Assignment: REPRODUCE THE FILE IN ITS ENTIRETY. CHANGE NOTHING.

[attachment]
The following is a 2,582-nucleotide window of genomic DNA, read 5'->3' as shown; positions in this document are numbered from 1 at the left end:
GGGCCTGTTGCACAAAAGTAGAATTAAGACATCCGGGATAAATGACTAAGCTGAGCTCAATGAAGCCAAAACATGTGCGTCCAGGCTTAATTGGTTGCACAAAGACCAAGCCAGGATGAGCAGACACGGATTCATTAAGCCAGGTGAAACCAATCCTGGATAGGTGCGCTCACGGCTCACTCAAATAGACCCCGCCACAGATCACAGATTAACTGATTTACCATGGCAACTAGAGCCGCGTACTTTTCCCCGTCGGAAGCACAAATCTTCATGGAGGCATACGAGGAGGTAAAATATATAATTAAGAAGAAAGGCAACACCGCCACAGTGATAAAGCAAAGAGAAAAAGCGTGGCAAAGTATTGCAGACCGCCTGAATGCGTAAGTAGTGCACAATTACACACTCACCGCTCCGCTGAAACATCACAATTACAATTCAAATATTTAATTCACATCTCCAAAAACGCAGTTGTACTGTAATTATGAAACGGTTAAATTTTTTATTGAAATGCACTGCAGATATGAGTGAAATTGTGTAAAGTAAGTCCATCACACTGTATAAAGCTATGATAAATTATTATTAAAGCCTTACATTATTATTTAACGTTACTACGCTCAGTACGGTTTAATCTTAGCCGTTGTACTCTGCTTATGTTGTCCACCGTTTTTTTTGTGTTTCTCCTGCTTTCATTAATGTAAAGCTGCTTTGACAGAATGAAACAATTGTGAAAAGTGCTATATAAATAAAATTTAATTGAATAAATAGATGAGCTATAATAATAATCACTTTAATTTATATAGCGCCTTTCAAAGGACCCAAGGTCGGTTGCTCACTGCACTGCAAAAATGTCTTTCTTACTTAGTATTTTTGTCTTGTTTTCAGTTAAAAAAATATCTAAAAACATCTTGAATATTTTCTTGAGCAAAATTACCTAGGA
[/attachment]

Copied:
The following is a 2,582-nucleotide window of genomic DNA, read 5'->3' as shown; positions in this document are numbered from 1 at the left end:
GGGCCTGTTGCACAAAAGTAGAATTAAGACATCCGGGATAAATGACTAAGCTGAGCTCAATGAAGCCAAAACATGTGCGTCCAGGCTTAATTGGTTGCACAAAGACCAAGCCAGGATGAGCAGACACGGATTCATTAAGCCAGGTGAAACCAATCCTGGATAGGTGCGCTCACGGCTCACTCAAATAGACCCCGCCACAGATCACAGATTAACTGATTTACCATGGCAACTAGAGCCGCGTACTTTTCCCCGTCGGAAGCACAAATCTTCATGGAGGCATACGAGGAGGTAAAATATATAATTAAGAAGAAAGGCAACACCGCCACAGTGATAAAGCAAAGAGAAAAAGCGTGGCAAAGTATTGCAGACCGCCTGAATGCGTAAGTAGTGCACAATTACACACTCACCGCTCCGCTGAAACATCACAATTACAATTCAAATATTTAATTCACATCTCCAAAAACGCAGTTGTACTGTAATTATGAAACGGTTAAATTTTTTATTGAAATGCACTGCAGATATGAGTGAAATTGTGTAAAGTAAGTCCATCACACTGTATAAAGCTATGATAAATTATTATTAAAGCCTTACATTATTATTTAACGTTACTACGCTCAGTACGGTTTAATCTTAGCCGTTGTACTCTGCTTATGTTGTCCACCGTTTTTTTTGTGTTTCTCCTGCTTTCATTAATGTAAAGCTGCTTTGACAGAATGAAACAATTGTGAAAAGTGCTATATAAATAAAATTTAATTGAATAAATAGATGAGCTATAATAATAATCACTTTAATTTATATAGCGCCTTTCAAAGGACCCAAGGTCGGTTGCTCACTGCACTGCAAAAATGTCTTTCTTACTTAGTATTTTTGTCTTGTTTTCAGTTAAAAAAATATCTAAAAACATCTTGAATATTTTCTTGAGCAAAATTACCTAGGA